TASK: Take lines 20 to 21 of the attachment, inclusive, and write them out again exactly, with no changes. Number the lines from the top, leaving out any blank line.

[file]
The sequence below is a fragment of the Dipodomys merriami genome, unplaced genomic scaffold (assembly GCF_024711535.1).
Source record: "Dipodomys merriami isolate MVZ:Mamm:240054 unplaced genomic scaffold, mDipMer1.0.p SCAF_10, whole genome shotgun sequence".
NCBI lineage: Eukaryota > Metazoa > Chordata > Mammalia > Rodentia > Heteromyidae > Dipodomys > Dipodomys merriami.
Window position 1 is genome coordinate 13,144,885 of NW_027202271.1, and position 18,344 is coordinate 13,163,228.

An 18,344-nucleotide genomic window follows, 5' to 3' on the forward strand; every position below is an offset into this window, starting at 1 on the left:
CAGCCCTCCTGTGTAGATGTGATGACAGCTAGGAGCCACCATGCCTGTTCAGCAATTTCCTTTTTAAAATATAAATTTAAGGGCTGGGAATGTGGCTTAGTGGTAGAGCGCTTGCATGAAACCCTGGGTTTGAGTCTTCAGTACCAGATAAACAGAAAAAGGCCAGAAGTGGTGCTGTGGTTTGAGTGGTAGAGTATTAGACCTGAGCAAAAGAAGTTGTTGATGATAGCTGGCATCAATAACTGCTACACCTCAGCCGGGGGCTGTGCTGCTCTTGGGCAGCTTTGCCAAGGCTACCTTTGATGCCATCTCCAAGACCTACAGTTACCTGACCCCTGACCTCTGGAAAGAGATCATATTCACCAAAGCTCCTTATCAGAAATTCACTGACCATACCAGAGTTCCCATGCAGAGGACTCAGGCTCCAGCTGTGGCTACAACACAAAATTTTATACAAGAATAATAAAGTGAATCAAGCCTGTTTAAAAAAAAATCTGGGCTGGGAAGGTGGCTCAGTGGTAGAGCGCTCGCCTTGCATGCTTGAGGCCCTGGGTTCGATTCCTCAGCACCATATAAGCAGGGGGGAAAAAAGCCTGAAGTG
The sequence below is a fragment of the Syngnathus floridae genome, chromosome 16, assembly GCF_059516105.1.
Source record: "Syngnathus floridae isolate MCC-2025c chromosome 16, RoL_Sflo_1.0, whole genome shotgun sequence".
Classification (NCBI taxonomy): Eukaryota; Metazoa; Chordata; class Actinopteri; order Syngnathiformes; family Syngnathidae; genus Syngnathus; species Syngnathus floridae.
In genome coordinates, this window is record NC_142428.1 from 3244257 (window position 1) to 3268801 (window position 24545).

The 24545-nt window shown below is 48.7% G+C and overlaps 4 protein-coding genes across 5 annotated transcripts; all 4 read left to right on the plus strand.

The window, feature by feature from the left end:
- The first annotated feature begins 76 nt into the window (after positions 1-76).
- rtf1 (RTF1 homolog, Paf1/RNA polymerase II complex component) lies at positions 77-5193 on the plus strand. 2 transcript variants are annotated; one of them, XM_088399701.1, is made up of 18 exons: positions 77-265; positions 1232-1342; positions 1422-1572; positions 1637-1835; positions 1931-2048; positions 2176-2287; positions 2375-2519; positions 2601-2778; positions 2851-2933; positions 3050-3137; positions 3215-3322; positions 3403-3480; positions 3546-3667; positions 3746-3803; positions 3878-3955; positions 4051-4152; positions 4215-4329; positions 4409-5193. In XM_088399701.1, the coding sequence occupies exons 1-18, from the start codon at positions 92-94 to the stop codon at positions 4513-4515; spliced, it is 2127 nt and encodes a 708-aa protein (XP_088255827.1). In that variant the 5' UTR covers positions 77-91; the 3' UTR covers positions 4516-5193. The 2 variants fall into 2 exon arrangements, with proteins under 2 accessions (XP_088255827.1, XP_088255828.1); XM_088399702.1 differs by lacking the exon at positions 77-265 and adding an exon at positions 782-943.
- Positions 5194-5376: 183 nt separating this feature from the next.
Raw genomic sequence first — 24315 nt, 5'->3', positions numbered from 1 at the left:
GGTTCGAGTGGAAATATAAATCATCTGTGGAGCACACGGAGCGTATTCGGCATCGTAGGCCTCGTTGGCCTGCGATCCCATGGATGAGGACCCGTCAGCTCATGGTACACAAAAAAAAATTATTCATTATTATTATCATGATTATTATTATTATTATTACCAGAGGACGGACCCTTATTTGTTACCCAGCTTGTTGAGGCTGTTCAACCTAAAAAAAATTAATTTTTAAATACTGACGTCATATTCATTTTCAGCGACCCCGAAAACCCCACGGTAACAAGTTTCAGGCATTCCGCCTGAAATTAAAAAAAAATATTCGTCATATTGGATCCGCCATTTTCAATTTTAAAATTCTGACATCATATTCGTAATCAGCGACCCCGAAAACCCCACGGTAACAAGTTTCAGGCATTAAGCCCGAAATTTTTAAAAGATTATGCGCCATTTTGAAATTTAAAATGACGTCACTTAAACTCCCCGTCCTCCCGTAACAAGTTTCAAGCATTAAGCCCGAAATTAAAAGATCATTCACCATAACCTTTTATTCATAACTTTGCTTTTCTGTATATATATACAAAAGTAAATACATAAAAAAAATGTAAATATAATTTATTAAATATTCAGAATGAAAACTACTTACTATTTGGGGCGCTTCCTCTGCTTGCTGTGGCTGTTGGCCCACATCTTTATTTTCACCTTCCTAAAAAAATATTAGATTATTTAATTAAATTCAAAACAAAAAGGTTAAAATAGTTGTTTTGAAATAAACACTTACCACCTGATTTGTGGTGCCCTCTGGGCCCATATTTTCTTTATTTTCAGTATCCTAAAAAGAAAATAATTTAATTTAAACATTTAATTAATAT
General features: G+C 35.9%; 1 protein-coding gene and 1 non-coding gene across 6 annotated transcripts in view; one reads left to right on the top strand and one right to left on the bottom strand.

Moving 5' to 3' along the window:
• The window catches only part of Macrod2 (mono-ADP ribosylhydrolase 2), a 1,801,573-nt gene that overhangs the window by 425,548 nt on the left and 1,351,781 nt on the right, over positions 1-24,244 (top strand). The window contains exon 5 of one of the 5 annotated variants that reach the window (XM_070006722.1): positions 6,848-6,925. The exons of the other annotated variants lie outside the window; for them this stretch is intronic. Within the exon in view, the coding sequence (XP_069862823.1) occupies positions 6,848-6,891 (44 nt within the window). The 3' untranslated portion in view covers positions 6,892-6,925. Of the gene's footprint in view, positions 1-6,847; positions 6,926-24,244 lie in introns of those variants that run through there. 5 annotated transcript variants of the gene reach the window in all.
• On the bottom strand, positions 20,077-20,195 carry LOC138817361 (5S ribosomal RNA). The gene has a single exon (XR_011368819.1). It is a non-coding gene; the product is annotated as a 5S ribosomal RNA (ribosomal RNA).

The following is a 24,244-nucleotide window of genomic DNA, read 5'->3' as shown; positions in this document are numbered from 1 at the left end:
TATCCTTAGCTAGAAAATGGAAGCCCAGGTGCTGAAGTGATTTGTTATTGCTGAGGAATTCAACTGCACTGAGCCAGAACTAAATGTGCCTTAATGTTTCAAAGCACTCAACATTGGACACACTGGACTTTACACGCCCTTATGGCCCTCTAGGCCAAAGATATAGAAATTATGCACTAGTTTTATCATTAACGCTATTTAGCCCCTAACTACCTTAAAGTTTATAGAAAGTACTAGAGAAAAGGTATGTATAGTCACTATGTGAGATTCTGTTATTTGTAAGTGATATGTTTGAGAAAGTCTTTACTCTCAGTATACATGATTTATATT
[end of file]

• The window catches only part of Macrod2 (mono-ADP ribosylhydrolase 2), a 1,801,573-nt gene that overhangs the window by 425,548 nt on the left and 1,351,781 nt on the right, over positions 1-24,244 (top strand). The window contains exon 5 of one of the 5 annotated variants that reach the window (XM_070006722.1): positions 6,848-6,925. The exons of the other annotated variants lie outside the window; for them this stretch is intronic. Within the exon in view, the coding sequence (XP_069862823.1) occupies positions 6,848-6,891 (44 nt within the window). The 3' untranslated portion in view covers positions 6,892-6,925. Of the gene's footprint in view, positions 1-6,847; positions 6,926-24,244 lie in introns of those variants that run through there. 5 annotated transcript variants of the gene reach the window in all.
• On the bottom strand, positions 20,077-20,195 carry LOC138817361 (5S ribosomal RNA). The gene has a single exon (XR_011368819.1). It is a non-coding gene; the product is annotated as a 5S ribosomal RNA (ribosomal RNA).